The GOP's Dilemma on Immigration

The lesson from the most recent debate is that in today's GOP, more moderate views on immigration that were so instrumental to President George W. Bush's appeal to Latino voters have no place.
This post was published on the now-closed HuffPost Contributor platform. Contributors control their own work and posted freely to our site. If you need to flag this entry as abusive, send us an email.

Poor Newt Gingrich. During the recent GOP presidential debate in Washington, DC, he wanted to sound like the reasonable adult in the room when it comes to the issue of immigration. However, in a party dominated by ugly, nativist rhetoric against unauthorized immigrants, there is no room for a rational, civil discussion of the issue. Newt Gingrich was the latest target of a Republican pile-on for his "soft" views on immigration. When asked by debate moderator, Wolf Blitzer, what he would do about the 11 million unauthorized immigrants living in America, Gingrich refused to jump on the Republican "deport 'em all" bandwagon: "I don't see how the, the party that says it's the party of the family is going to adopt an immigration policy which destroys families that have been here a quarter-century... And I'm prepared to take the heat for saying, 'Let's be humane in enforcing the law without giving them citizenship but by finding a way to create legality so they are not separated by their families.'" Not surprisingly, the other Republican candidates were quick to pounce. Both Romney and Bachman accused Gingrich of supporting amnesty instead of securing the borders and creating a magnet for "illegal" immigrants.

You'd think Gingrich would have learned from the pounding Gov. Rick Perry suffered in the debate in late September when he defended his support of a Texas law that allows children of unauthorized immigrants to qualify for in-state tuition. Perry even suggested that Republicans who opposed the law were "heartless." Since being savaged by other Republican contenders, Perry has been careful not to talk about the Texas law and instead to emphasize his support for "get tough" policies, including increased boots on the ground and more predator drones to patrol an already heavily militarized border. This past debate it was Gingrich's turn to show he had a heart, arguing that a policy of deportation that tears apart families went against the principles of the "party of family values."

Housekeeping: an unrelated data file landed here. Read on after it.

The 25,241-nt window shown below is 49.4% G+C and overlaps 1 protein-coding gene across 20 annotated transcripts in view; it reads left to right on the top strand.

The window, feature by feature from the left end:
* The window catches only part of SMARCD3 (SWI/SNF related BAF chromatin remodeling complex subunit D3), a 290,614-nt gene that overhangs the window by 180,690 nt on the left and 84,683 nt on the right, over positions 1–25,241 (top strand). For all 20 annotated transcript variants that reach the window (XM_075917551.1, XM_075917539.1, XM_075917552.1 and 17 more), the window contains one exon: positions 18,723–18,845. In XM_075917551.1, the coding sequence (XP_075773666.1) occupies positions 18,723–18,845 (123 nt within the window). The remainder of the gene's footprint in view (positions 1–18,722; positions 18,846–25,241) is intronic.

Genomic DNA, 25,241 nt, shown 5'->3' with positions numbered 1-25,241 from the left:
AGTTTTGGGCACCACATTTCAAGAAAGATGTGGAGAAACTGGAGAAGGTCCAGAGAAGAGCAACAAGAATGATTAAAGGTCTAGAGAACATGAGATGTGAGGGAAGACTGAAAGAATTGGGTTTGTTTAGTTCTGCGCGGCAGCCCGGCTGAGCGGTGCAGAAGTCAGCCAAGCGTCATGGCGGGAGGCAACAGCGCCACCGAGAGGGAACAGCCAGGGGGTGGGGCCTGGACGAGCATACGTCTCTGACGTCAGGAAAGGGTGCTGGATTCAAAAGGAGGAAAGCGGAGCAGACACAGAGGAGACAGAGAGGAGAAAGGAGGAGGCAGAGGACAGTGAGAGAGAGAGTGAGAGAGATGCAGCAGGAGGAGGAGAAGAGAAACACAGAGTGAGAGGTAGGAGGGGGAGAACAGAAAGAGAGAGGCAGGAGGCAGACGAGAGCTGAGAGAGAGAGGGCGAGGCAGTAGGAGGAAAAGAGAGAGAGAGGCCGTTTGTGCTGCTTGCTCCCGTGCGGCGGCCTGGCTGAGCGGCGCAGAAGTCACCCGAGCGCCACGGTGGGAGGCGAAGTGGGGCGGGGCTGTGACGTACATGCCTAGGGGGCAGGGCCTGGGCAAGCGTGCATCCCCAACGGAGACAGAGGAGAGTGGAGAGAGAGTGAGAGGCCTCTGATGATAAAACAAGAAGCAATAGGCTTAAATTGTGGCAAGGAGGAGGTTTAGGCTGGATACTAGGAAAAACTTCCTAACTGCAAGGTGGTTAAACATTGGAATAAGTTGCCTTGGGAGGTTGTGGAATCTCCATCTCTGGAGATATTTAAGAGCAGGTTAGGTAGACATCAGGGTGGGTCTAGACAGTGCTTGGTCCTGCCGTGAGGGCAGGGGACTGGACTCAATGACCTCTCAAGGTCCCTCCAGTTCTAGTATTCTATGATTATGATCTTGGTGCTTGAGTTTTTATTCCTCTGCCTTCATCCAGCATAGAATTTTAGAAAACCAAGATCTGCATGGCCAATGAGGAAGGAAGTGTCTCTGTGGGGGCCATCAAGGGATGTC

The dilemma for the GOP is obvious. During October's debate in Las Vegas, after listening to a similarly heated exchange between the candidates over immigration, a Latino in the audience wondered aloud what Republicans had to offer the Latino community. Not surprisingly, the GOP is likely to pay a price for its extreme views on immigration in the 2012 elections. According to recent polls by Latino Decisions, Latino support for Republican candidates is at historic lows and Obama appears poised to secure about the same percentage of the Latino vote in 2012 as in 2008. While Obama and the Democrats can take some comfort in the polling data, Latinos are not enthusiastic in their support of the President. Fifty-three percent of Latino registered voters are "less excited about President Obama and his accomplishments" after his first three years in office. The lukewarm support of Obama is related to his failure to deliver on comprehensive immigration reform and immigration enforcement policies that have produced historic levels of deportations and instilled fear in immigrant communities. In other words, instead of embracing Obama as they did in 2008, Latinos are reacting to a Republican Party that champions even more draconian Alabama-style laws that make life unbearable for unauthorized immigrants and their families.

The lesson from the most recent debate is that in today's GOP, more moderate views on immigration that were so instrumental to President George W. Bush's appeal to Latino voters have no place. Sensible ideas about immigration reform will be drowned out by the GOP's nativist rhetoric that equates unauthorized status with criminality and a path to citizenship with amnesty for lawbreakers and free riders. It's time for both parties to move beyond the polarizing discourse and address the more fundamental questions that lie beneath the immigration debate: what kind of a country do we want to be and how do we want to relate to our neighbors and the rest of the world? Only when we begin to respond to these questions with a more inclusive sense of "we," can we dream of a more just and humane immigration policy that reflects the increasing diversity of America and its deeper engagement with the world.

About the author: Philip J. Williams is the director of the Center for Latin American Studies at the University of Florida and co-author of Living "Illegal": The Human Face of Unauthorized Immigration.

Go To Homepage

Popular in the Community